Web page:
About wide vs. small gamuts, 8 vs. 16-bit &sRGB vs. Adobe'98

Started Apr 3, 2003 | Discussions thread
Donald Cooper Veteran Member • Posts: 4,927
Very relevant for 20D, needs a bump (nt)

Magne Nilsen wrote:

(This is an early preview of an article that soon will appear on
the http://www.etcetera.cc site)

With the many discussion appearing lately about colors, color
spaces, 8-bit vs. 16-bit and sRGB vs. Adobe RGB (1998), there seem
to be as many preferences as there are combinations, and most
proponents of one versus the other often seems more confused than
the other. I have a feeling that some perspective could be needed.
It is not too hard to understand most of this, so...

This is an honest attempt to set some basic terms straight. The
accompanying illustrations are made to perceptually convey what is
discussed, and are not meant to be scrutinized by their byte
values. They are for 'your eyes only'.

Let's simplify a little. The example above shows two gamuts. A
gamut is all the colors that can be reproduced or captured by a
device. The number of bits used to hold the gamut dictates the
number of steps that each color can contain. Many bits will give
room for many subtle variations or tones per color. The width of
the gamut puts constraints upon, or limits the saturation level of
colors inside the gamut. A wide gamut can hold very saturated
colors, while a small gamut will sacrifice those most vivid colors.
As long as the gamut is, and stays, both wide and has many bits to
represent the color values, few problems should occur in handling
images. As you see from the illustration above, the "large gamut"
version has more saturated blues, greens, reds, yellows etc. Why
would anyone consider the "small gamut" version at all?

These are the same gamuts as in the first image, but this time
represented with fewer bits. The large gamut version still has more
saturated colors, but now there is a price to pay! The "few-bits
large gamut" has sacrificed many of the more subtle tonalities to
give room for the more saturated and neon-like colors. Which finite
set of the colors above do you think would be the best to
accurately describe human skin, like in a portrait? Or - a sunset?
Or - a small lake with a green forest around?
These illustrations are much worse than the difference between
8-bit vs. 16-bit, and sRGB vs. Adobe RGB (1998), but this is still
the dilemma you are going to face in the real world of printers and
output devices. Sooner or later.
At some stage the "many-bits large gamut" image must be color-wise
transformed into a "not-so-wide" and "not-so-many-bits" gamut,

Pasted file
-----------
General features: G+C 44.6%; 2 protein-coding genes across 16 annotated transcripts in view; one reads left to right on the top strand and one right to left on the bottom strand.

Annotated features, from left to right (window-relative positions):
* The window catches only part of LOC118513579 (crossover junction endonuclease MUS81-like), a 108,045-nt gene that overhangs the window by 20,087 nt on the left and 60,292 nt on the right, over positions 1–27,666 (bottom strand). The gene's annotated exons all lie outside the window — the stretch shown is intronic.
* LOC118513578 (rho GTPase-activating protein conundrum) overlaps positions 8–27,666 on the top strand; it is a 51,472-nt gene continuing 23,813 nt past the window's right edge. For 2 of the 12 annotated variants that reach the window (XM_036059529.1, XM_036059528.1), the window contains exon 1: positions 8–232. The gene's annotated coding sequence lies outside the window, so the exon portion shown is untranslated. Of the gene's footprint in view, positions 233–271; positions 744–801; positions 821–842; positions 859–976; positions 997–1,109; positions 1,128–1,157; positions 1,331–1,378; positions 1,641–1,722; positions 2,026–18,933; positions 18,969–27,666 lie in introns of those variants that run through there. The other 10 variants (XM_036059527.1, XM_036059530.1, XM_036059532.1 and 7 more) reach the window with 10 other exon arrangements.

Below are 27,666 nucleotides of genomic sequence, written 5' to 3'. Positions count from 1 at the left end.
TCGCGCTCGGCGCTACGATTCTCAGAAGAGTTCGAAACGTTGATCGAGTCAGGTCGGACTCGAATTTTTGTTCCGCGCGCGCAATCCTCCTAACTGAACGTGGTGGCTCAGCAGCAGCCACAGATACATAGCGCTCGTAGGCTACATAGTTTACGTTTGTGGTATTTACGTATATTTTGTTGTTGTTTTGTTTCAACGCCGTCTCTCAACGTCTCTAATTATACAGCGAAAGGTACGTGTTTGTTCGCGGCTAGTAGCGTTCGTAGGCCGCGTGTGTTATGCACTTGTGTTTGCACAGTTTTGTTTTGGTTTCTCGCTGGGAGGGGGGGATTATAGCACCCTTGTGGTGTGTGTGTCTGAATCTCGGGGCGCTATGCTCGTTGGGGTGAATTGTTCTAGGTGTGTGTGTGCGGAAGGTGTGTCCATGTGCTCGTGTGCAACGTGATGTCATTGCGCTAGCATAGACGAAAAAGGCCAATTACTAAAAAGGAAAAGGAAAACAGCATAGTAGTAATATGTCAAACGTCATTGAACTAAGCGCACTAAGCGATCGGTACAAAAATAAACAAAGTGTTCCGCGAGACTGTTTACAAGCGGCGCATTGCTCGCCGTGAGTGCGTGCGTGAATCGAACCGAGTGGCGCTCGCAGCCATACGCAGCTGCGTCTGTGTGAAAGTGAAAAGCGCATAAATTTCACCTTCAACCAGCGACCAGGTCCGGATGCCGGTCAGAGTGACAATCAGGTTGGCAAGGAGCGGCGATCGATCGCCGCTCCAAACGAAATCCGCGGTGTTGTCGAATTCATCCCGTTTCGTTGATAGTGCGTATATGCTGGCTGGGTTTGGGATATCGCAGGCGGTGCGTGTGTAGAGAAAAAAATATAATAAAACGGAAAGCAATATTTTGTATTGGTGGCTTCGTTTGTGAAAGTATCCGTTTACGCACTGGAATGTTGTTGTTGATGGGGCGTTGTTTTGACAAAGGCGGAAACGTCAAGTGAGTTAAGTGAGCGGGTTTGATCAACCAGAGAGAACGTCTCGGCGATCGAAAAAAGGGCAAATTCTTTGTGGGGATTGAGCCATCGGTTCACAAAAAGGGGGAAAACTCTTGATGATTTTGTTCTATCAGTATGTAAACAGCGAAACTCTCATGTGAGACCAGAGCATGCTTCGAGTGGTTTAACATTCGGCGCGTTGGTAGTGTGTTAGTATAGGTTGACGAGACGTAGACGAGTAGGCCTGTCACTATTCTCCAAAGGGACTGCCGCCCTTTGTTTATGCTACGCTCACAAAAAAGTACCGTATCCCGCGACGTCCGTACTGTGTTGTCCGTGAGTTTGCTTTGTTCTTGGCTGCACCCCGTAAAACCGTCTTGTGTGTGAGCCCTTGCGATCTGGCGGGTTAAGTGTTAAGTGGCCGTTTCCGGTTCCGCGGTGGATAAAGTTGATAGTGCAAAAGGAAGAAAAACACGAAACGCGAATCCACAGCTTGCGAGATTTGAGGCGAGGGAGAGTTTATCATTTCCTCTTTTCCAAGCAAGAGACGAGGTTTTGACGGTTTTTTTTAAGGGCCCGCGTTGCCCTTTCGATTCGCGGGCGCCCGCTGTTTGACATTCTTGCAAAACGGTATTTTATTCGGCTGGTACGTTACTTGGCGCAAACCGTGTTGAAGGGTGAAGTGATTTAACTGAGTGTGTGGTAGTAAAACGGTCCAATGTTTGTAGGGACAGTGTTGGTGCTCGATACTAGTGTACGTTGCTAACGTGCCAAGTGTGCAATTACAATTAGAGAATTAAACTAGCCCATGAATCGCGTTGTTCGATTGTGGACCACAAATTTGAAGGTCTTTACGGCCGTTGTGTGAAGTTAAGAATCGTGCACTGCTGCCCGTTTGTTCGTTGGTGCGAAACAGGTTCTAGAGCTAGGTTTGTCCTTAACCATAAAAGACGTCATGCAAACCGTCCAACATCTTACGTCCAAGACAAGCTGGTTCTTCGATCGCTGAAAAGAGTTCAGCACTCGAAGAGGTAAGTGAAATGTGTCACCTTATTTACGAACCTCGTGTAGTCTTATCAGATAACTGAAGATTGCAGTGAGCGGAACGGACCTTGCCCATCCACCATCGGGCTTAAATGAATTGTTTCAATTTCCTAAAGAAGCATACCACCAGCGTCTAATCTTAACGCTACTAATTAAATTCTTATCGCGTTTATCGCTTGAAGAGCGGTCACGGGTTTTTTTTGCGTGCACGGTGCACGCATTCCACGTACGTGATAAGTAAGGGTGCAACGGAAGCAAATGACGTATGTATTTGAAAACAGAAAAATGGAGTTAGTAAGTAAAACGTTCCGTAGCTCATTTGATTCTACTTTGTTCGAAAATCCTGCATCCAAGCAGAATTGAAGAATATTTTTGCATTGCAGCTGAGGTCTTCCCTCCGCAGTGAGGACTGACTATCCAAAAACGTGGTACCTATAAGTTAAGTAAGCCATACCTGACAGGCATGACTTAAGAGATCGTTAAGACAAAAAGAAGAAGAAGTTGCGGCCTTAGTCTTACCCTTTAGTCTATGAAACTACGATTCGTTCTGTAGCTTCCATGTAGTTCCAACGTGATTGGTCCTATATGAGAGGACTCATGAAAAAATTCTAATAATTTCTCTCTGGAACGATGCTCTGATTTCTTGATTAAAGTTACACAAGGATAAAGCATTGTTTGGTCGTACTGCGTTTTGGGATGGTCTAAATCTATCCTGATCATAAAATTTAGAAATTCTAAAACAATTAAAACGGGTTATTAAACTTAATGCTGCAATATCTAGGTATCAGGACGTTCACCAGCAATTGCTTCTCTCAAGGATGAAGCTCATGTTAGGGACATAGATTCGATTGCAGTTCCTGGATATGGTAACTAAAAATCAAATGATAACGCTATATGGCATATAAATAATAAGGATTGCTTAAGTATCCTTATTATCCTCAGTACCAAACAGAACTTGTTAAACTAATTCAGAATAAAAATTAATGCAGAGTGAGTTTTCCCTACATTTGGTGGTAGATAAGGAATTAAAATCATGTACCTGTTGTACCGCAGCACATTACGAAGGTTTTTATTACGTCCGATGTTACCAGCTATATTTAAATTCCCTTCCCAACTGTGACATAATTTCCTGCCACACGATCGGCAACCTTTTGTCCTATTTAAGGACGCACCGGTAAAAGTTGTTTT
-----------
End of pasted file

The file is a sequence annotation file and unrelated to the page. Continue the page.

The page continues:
representing a display, a web page or a printer. Printer gamuts are
actually mostly smaller than sRGB.
At some stage you will be doing things in 8-bit software as well.
Photoshop has some limitations on the available functionality for
16-bit images, but I would still advice all to switch to 16-bit as
soon as possible, and stay there as long as possible when editing
images. When you go from “wide gamut 16-bit” to “small gamut 8-bit”
you should know what will happen, or you could be in for a
surprise, or even worse, your customer/client/uncle could be in for
a color-wise surprise.

As an example on how bad things can get, look at the last
illustration.

Applying an S-curve as strong as the one above onto the prior shown
“few-bits large gamut” image will result in a reduction from 400
finite colors down to 300. 100 colors (25% of the gamut!) will be
gone, and many colors will show up as identical in the image. The
same thing would happen if we were to show a “few-bits huge gamut”
image on your “not so huge gamut” display. You would not be able to
discern many of the colors from each other at all.

My intention with this is not to scare anyone away from using a
wide gamut working space to hold or edit their images. My advice
would be to check up what exact colors you are getting in Adobe RGB
1998 that are not present in sRGB and vice versa. I think you could
be surprised.

16-bit editing is almost without an exception an advantage.
Especially if you are going to use a wider gamut like Adobe 1998
RGB (or maybe even wider?). You will have a much bigger latitude in
you editing operations before you start to experience ugly 8-bit
problems like banding of neighboring colors, or posterization
problems in the shadows or in skies. Switching to, and staying in
16-bit as long as possible, is almost always an advantage for your
images. I think 16-bit is much more important than using Adobe RGB
1998 as a working space, but I constantly find professionals that
have heard that Adobe RGB 1998 is so good, but they still do all
their editing in 8-bit, and wonder why they have banding and
posterization problems. Most of them believe that this would be
even worse if they had sRGB as their working space, while the
opposite is true. I hope that became clear with the prior
illustrations.

Ah well, 16-bit is “better” than 8-bit then, but wide gamut is not
“better” than small gamut, although the words wide and small for
many would indicate so. It really depends. On the destination
target, on the software available, on your skills and knowledge, on
your input device/monitor/output devices level of quality,
calibration and exactness, and on a few physical truths like
bandwidth, memory, processor and hard disk size and quality. In
many cases it is actually an advantage to be working in a
“not-so-wide” gamut like sRGB. You get more subtle transitions at
the cost of some “neons”, and you will be much less surprised or
disappointed when transferring your images to the web, the printer,
the lab, the clients or your friends.

~~~~
Magne

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